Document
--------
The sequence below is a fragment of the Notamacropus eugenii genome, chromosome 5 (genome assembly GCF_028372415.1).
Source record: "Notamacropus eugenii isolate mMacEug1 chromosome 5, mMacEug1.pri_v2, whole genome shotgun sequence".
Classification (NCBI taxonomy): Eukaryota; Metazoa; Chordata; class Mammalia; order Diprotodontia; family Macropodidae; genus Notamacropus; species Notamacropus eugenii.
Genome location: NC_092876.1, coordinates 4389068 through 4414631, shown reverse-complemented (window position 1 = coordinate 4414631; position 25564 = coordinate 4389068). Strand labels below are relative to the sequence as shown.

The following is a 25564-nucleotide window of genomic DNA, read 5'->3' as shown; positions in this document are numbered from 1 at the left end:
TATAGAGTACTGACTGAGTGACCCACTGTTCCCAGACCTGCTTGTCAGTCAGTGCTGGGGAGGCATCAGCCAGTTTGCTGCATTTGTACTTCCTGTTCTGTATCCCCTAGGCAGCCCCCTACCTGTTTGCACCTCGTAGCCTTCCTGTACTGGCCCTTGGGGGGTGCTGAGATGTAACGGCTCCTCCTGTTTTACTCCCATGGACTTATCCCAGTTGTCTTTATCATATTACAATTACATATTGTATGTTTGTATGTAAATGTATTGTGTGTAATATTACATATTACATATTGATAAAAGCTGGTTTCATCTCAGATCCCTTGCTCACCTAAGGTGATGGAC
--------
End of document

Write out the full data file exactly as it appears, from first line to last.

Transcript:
The sequence below is a fragment of the Notamacropus eugenii genome, chromosome 5 (genome assembly GCF_028372415.1).
Source record: "Notamacropus eugenii isolate mMacEug1 chromosome 5, mMacEug1.pri_v2, whole genome shotgun sequence".
Classification (NCBI taxonomy): Eukaryota; Metazoa; Chordata; class Mammalia; order Diprotodontia; family Macropodidae; genus Notamacropus; species Notamacropus eugenii.
Genome location: NC_092876.1, coordinates 4389068 through 4414631, shown reverse-complemented (window position 1 = coordinate 4414631; position 25564 = coordinate 4389068). Strand labels below are relative to the sequence as shown.

The following is a 25564-nucleotide window of genomic DNA, read 5'->3' as shown; positions in this document are numbered from 1 at the left end:
TATAGAGTACTGACTGAGTGACCCACTGTTCCCAGACCTGCTTGTCAGTCAGTGCTGGGGAGGCATCAGCCAGTTTGCTGCATTTGTACTTCCTGTTCTGTATCCCCTAGGCAGCCCCCTACCTGTTTGCACCTCGTAGCCTTCCTGTACTGGCCCTTGGGGGGTGCTGAGATGTAACGGCTCCTCCTGTTTTACTCCCATGGACTTATCCCAGTTGTCTTTATCATATTACAATTACATATTGTATGTTTGTATGTAAATGTATTGTGTGTAATATTACATATTACATATTGATAAAAGCTGGTTTCATCTCAGATCCCTTGCTCACCTAAGGTGATGGAC